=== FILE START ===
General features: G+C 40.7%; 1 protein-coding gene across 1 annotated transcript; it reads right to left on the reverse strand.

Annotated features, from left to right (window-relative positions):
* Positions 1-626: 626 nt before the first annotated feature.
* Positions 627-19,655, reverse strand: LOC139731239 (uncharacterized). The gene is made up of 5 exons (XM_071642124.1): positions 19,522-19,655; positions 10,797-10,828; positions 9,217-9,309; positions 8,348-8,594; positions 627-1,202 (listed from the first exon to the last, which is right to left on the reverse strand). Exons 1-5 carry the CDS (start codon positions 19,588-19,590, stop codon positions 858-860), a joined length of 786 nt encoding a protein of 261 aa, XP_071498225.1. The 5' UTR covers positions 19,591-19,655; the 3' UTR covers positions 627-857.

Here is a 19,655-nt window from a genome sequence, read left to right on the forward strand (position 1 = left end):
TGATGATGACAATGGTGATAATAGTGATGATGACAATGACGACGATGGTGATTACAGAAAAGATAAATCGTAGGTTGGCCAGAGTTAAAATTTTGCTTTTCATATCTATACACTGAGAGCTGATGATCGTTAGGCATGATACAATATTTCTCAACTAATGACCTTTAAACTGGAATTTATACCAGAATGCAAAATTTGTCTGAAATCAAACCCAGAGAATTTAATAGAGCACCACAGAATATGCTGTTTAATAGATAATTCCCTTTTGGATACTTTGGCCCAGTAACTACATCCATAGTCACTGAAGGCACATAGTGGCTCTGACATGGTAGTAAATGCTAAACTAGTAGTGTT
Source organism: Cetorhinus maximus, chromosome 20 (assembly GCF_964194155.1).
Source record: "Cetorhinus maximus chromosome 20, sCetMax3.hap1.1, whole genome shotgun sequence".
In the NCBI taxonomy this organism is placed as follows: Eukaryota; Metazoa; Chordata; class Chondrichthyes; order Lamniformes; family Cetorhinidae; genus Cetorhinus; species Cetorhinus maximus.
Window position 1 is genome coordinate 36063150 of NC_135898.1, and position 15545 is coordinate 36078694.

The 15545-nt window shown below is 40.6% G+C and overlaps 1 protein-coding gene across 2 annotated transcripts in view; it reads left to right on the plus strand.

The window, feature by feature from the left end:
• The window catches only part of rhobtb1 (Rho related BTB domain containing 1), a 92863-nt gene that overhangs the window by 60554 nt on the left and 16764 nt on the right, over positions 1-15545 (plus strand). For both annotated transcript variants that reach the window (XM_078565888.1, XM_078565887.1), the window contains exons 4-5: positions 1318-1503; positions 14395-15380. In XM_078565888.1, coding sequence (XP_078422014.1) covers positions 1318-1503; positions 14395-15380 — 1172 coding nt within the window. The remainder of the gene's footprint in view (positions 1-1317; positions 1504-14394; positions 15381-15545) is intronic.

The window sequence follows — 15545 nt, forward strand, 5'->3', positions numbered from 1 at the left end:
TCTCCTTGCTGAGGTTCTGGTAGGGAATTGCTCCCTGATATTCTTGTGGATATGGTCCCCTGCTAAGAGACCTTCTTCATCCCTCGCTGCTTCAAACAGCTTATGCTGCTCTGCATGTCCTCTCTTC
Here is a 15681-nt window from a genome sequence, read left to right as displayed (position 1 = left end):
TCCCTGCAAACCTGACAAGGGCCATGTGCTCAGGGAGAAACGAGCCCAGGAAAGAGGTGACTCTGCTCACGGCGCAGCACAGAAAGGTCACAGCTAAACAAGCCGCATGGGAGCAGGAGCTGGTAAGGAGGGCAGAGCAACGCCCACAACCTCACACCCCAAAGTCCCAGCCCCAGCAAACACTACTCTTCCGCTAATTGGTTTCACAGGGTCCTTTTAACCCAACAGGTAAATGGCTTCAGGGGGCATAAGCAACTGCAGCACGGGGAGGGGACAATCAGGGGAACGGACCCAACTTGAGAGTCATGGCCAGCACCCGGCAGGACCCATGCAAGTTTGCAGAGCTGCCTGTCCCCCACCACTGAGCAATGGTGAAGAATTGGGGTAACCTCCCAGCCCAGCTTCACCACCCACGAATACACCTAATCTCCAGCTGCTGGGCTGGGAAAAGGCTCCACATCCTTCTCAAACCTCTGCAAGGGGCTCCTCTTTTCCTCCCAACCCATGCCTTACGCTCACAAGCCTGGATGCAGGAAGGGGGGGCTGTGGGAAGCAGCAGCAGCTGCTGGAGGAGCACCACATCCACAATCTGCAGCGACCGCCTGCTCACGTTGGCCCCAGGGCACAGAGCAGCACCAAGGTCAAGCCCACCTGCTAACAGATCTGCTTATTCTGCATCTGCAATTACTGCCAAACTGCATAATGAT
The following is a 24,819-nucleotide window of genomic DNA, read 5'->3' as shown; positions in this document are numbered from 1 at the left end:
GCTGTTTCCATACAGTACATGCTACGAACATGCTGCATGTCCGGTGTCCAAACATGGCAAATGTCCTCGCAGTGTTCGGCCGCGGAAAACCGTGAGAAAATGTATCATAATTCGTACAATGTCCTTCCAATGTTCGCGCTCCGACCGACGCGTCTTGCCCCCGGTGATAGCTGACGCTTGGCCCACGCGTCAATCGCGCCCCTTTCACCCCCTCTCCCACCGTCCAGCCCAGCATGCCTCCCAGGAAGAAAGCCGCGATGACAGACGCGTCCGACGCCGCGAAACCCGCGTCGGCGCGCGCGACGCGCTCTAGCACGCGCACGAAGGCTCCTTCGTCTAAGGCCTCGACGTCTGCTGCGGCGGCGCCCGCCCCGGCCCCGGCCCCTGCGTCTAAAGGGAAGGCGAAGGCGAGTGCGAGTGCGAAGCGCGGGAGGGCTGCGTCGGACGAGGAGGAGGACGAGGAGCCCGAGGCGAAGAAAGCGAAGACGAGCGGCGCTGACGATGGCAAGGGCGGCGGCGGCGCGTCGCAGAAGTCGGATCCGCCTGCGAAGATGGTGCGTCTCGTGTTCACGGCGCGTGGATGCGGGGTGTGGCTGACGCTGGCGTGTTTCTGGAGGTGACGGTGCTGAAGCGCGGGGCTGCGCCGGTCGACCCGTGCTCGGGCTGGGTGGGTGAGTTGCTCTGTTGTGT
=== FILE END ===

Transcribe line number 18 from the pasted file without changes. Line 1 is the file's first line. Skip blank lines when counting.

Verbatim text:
The following is a 24,819-nucleotide window of genomic DNA, read 5'->3' as shown; positions in this document are numbered from 1 at the left end: